At first, when you compare the 2006 New Orleans Saints to this year's version, you will see a lot of similarities.
Both teams have the same offensive genius for a head coach and superstar quarterback. The right side of the offensive line remains intact, and skill players Marques Colston, Devery Henderson, and Reggie Bush are still making plays all over the field.
The defenses both play a "bend but don't break" style, have a menacing right defensive end, and a couple of Scotts at outside linebacker.
The Saints won both the NFC South and a playoff bye in 2006 and 2009.
The similarities, though, end there.
The Saints of 2006 won the NFC's No. 2 seed despite a 10-6 record. That same record this year was the worst among the conference's six playoff teams.
The 2006 offense, while still outstanding, isn't in the same league as this year's edition.
Sean Payton's first team was "throw the ball or bust." Even with Deuce McAllister, those Saints averaged just 3.7 yards per carry.
The 2009 squad features a three- and sometimes four-headed monster at running back that's picking up 4.5 yards per attempt.
This year's Saints scored 64 touchdowns and blew away the rest of the NFL, while they scored about a touchdown less per game in 2006.
Defensively, the Saints have given up a ton of yards this year but are a force to be reckoned with when healthy. The 2006 defense picked off just 11 passes, while Darren Sharper almost has that by himself.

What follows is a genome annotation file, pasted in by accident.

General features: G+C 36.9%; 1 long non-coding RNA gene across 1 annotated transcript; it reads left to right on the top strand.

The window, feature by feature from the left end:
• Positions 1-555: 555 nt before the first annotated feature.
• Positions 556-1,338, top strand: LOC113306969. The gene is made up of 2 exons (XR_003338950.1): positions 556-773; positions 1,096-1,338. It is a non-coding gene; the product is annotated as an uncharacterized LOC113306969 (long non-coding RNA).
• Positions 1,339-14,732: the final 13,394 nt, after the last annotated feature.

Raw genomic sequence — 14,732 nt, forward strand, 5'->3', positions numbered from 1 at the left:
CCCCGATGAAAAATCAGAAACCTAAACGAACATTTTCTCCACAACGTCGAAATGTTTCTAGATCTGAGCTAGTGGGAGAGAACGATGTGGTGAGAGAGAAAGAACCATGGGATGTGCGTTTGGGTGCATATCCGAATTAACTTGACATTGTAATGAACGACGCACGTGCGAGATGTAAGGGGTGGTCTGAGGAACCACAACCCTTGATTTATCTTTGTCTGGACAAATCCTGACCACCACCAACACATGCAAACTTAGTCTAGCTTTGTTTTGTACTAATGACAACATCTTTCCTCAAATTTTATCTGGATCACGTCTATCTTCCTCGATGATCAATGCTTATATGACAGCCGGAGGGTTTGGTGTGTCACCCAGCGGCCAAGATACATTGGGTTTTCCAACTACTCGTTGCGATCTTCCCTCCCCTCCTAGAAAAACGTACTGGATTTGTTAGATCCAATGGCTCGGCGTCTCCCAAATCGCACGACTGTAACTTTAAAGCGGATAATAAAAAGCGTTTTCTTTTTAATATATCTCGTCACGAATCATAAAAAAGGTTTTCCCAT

The Saints defense had better overall yardage and points numbers three years ago, but would you rather have Sedrick Ellis, Jonathan Vilma, Tracy Porter, Jabari Greer, and Sharper or Brian Young, Mark Simoneau, Omar Stoutmire, Jason Craft, and Fred Thomas on your playoff defense?
The majority of the Who Dat Nation would admit that in 2006 they were just happy the Saints stayed in New Orleans and won a playoff game. The chance to play for the right to go to the Super Bowl was just icing on the cake.
This year feels a lot different.
After New Orleans stomped all over New England and later rolled to a 13-0 start, expectations rose dramatically. A No. 2 seed and losing home-field advantage would have been a disappointment this time around.
Not only are Saints fans hoping to win the NFC title, but they are actually expecting to win it this time around.
And why shouldn't they?